This brings us to the implementation of the motions. Despite the strong opposition to them, the scope of these motions is very limited. These motions simply amend the constitution of the SFUO, an incredibly long and poorly known document with very little actual power. Merely changing or adding a few lines to the constitution offers no solutions for marginalised communities, it only appropriates their real struggles into bureaucratic maneuvers.

How then can the SFUO adopt political positions in a substantial and legitimate way? For this to happen they would need to be presented and supported by the student population. In other words, the SFUO cannot surpass its members; such positions should reflect changes in its membership. Furthermore, the adoption of political positions must be democratic. Without this they are essentially meaningless.

It is with these principles in mind that the RSM puts forward the concept of Mass Line to lead struggles of liberation. This approach, informed by the experiences of revolutionary struggles worldwide, can be summed up as “from the mases, to the masses”. Concretely, as militants for the liberation of the masses, we must conduct our political work among the people: gather their ideas and build our political campaigns based on their support and participation. We must meet people where they are at in order to advance the struggle. This is the only way to move forward on complex struggles like BDS that will put us in opposition with States and corporations able to hire political mercenaries on every continent.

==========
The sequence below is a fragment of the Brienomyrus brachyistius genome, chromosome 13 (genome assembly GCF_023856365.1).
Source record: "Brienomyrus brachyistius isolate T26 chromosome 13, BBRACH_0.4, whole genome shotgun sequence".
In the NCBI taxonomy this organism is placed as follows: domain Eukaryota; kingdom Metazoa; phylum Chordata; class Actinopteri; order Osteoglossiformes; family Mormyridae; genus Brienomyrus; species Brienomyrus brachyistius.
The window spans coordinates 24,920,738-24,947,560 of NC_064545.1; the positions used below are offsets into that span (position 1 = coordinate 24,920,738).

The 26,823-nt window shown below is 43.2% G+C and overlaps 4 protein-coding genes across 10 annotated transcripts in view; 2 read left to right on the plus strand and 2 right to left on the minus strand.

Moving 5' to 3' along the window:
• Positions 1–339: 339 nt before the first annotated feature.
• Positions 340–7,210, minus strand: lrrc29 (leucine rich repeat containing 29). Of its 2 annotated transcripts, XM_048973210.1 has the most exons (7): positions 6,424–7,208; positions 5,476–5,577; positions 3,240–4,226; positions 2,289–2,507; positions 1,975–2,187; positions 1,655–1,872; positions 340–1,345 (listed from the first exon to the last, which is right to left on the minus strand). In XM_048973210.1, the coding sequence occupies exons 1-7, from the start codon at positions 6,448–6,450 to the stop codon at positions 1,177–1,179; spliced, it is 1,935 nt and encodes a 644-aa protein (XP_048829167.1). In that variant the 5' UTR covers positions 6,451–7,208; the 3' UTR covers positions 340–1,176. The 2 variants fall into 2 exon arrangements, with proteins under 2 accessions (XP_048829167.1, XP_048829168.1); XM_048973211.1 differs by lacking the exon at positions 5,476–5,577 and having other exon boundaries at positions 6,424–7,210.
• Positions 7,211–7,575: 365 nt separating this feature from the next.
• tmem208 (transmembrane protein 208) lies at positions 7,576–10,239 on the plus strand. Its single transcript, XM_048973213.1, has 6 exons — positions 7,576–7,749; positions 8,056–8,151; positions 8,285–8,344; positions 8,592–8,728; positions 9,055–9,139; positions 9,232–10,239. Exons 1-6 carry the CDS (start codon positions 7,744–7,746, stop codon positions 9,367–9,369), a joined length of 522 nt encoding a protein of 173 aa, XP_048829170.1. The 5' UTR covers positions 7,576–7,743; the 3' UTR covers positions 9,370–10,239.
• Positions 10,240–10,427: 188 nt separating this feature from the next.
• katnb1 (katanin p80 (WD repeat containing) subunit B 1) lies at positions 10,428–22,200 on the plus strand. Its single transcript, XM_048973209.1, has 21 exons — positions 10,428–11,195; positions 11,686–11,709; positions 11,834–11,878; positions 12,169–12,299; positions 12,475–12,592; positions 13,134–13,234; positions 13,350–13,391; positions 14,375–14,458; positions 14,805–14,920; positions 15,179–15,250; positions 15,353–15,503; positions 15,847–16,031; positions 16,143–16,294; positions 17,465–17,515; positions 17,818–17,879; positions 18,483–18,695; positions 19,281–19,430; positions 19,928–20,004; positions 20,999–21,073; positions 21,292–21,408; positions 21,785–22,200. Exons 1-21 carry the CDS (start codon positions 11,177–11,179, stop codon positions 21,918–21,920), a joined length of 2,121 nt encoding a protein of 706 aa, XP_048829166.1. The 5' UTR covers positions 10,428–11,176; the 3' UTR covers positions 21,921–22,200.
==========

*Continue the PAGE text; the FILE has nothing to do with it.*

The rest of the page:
This is why in the context of the University of Ottawa, the RSM reiterates the importance of General Assemblies as the highest decision making body of the SFUO. We uphold that it is only through the GA that political decisions can be made with legitimacy! We invite everyone to participate in the next General Assembly which is taking place this Tuesday, November 14th at 6:30pm in the Alumni Auditorium. On the agenda will be the following motions proposed by the RSM:


  • A reduction of the executive members’ salaries to a hourly rate of 15$/h for a total of 20 hours per week;
  • A mandate for the SFUO to guarantee a larger participation from students in the conception of class syllabuses and the inclusion of a mandatory class for all students on the theme of colonialism.


Additionally, we call on all progressive students to organise against the mess caused by the SFUO amendments. BDS is a victory that is close at hand, having made progress elsewhere in Canada and the US. We are committed to support all struggles in solidarity with oppressed peoples.